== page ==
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Bloody Gardener

  • Trad - Child 219 ?

It's of a girl so fair, and a shepherd's daughter dear
She was courted by her own dear heart's delight
But his mother laid a snare and false letters did prepare
Saying, Meet me in the garden, dear, this night

So this young girl arose and into the garden goes
Expecting there to meet her heart's delight
She searched the garden around but no true love could be found
Till at length the bloody gardener came in sight

Says he, My pretty maid, and what brings you here this way
Oh have you come to rob my flowers so gay
She cries, No thief I am, but I'm in search of some young man
Who promised that he'd meet me here today

But he took out his knife and cut her tender thread of life
And he laid her virtuous body to bleed on the ground
And with those flowers fine and gay this girl he did overlay
In a way her body never would be found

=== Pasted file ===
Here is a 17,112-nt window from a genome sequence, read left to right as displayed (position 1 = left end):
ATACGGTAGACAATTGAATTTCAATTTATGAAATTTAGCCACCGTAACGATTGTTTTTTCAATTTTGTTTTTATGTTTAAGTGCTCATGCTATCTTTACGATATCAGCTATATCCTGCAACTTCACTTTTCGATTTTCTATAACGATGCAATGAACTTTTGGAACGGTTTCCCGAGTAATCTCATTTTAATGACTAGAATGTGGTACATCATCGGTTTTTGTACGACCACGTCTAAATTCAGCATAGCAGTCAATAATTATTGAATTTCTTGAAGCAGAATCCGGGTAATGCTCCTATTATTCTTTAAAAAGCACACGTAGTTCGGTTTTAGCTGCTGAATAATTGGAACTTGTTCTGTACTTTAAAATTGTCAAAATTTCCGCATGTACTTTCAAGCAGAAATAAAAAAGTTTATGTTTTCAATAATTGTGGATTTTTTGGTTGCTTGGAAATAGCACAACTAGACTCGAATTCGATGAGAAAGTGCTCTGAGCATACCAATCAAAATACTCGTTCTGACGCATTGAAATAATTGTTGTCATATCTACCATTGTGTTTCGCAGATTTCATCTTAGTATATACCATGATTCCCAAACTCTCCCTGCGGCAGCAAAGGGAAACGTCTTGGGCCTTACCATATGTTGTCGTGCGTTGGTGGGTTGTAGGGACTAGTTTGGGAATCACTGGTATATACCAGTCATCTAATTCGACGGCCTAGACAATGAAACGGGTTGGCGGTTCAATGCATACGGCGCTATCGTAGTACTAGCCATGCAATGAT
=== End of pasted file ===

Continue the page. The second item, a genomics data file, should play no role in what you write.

Then her true love arose and into the garden goes
And a milk-white dove came fluttering where she lay
And with battering wings so sweet all around this young man's feet
But when he rose this dove she flew away

The dove she flew away and into some myrtle tree
And the young man followed after full of pain
And it's from this tree so tall, down on her grave did fall
The fresh blood from off her breast like crimson rain

The young man in anger rose and back to his home he goes
Crying, cursed be my mother here this day
You have robbed me of my joy, my jewel and my toy
And I rue the life you ever gave to me

As sung by Martin Carthy

Susannes Folksong-Notizen

  • [1967:] A. L. Lloyd first discovered the song in a Vauxhall Gardens Songbook of c. 1770, but it did appear in several broadsides in a form very close to the one sung here. It is curious that the ballad has not attracted more attention among scholars, for the story contains very old folkloric notions. Curious too that such a primitive-fantasy song should have been sufficiently popular in 18th century pleasure gardens to have earned a place in the annual printed songbook. (Notes Martin Carthy, 'Byker Hill')

Quelle: England

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aktualisiert am 02.04.2010, 08.09.99